Does insight really lead to happiness in the lives of clients? This question has been debated and remains unanswered. A NY Times article discusses this and had found that when comparing different types of psychotherapy, little difference can be seen between theories such as cognitive behavioral, which attempts to correct distorted thoughts and feelings, or a psychodynamic approach that focuses primarily on insight. However, a client is likely to feel better regardless of which theoretical orientation is employed. Insight is not necessary or sufficient.
Is it possible that it can at times even make whatever a client is going through worse? Absolutely. The author of the article talks about a client who was a successful financial analyst, but was bored with work and found it unfulfilling. His insight led him to be extremely hard on himself because he found himself where he was as a result of attempting to please a demanding father. While he had insight, he was not any better for it. It made him hate himself for not being able to stand up to his father.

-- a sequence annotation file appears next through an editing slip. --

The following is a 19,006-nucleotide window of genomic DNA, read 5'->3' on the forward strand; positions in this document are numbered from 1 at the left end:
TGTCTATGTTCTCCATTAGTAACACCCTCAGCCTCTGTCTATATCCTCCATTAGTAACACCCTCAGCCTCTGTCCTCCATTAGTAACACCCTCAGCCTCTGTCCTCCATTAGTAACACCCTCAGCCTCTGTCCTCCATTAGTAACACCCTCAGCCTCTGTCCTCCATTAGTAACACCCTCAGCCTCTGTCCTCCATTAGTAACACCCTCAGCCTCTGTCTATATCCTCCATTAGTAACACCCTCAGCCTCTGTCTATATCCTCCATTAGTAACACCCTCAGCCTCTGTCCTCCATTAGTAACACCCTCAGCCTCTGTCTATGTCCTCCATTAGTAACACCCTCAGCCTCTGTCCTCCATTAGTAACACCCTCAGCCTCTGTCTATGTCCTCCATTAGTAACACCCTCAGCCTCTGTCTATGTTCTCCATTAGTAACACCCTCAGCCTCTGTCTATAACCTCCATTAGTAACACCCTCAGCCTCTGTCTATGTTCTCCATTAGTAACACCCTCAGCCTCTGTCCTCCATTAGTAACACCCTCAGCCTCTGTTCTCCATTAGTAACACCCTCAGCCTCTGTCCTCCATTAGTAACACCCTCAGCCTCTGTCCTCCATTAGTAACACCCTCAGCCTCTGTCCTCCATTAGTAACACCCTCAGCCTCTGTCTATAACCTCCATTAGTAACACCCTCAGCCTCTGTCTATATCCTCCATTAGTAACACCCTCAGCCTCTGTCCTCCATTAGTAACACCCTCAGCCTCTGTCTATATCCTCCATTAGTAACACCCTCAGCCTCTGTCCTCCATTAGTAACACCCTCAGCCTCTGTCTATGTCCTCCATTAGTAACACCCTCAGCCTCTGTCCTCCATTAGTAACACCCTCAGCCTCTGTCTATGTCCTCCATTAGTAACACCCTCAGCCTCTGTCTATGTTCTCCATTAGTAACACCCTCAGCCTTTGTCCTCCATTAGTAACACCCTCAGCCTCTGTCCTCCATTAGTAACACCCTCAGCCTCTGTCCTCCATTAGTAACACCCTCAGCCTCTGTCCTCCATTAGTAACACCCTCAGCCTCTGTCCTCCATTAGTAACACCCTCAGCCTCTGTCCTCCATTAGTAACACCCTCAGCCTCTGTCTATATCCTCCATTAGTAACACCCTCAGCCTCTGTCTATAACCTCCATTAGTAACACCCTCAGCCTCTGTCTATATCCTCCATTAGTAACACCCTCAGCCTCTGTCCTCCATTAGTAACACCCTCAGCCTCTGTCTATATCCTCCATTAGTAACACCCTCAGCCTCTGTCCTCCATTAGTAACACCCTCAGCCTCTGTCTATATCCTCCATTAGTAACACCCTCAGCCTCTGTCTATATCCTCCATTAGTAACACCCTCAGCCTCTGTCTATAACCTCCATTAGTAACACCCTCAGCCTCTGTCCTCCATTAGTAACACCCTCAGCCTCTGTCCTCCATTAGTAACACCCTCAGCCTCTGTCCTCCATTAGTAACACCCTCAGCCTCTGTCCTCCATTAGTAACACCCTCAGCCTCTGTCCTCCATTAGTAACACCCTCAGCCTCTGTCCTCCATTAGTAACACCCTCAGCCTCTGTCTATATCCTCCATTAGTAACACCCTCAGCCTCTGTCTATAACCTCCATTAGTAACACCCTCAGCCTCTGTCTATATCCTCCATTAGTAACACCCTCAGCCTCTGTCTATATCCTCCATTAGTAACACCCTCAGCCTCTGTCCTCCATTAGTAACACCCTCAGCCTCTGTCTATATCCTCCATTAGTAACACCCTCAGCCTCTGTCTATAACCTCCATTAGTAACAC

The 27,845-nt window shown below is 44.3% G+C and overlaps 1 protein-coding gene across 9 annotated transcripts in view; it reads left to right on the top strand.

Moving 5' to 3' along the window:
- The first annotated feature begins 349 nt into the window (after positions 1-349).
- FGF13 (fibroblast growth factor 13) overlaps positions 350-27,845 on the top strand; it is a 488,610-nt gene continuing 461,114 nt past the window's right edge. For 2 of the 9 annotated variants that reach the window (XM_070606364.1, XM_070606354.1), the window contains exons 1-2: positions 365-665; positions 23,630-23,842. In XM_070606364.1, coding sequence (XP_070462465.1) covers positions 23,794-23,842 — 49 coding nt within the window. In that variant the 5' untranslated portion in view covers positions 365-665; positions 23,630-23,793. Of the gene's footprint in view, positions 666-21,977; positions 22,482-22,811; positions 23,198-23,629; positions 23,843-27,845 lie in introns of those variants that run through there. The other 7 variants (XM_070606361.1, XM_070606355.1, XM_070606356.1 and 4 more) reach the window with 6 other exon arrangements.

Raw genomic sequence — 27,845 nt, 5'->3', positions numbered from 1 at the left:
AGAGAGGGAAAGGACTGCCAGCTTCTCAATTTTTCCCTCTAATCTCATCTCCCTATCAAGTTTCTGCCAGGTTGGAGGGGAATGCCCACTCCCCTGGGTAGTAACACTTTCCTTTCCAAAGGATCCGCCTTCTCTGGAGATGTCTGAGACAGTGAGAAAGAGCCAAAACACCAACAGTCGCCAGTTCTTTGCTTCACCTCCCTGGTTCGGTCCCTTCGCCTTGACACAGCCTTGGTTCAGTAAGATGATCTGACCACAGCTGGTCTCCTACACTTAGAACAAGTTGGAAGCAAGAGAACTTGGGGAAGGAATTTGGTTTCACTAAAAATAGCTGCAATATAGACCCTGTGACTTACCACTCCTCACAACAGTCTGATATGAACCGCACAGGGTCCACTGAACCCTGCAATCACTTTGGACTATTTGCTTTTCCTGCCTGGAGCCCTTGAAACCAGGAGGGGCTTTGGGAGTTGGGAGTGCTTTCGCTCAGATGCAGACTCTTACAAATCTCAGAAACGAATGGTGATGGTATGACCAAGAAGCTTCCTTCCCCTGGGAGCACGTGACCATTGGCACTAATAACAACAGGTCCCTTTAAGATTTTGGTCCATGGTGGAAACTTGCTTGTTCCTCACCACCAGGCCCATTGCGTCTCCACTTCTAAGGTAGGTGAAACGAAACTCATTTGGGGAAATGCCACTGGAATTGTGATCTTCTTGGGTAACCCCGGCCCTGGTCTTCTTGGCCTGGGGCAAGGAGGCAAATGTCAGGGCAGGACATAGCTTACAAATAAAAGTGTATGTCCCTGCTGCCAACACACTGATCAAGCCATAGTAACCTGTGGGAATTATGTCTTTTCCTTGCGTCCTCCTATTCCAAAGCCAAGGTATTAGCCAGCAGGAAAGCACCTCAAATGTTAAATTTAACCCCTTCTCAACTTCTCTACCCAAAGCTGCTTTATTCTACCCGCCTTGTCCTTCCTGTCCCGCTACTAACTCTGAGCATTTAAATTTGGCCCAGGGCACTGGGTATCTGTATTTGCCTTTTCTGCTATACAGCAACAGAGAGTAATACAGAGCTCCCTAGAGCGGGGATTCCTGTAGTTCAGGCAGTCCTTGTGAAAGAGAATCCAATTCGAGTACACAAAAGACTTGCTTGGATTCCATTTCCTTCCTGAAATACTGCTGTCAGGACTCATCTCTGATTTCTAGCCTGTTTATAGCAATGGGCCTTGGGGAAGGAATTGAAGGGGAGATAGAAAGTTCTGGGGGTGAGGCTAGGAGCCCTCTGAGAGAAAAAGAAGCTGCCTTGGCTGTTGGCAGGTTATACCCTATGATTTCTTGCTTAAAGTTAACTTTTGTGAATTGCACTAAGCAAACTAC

I am currently making my way through Connecting by Larry Crabb. In the beginning of his book he talks about different models counselors use. One is called the treatment/repair model. This model proposes that problems are caused by psychological damage. To cure this damage, we fix what is wrong by an increase in self-awareness through insight. Crabb then goes on to say it is not necessarily that easy and presents his own model.
Crabb believes that problems are caused by a disconnected soul. The cure to this is to release what is good by means of identifying and nourishing new life through connecting.
I could not help but view Crabb’s approach with hesitation, but after looking at the article in the NY times, I can’t help but think that he may be onto something.
If insight is not always the answer and sometimes makes the problem worse, where do we go?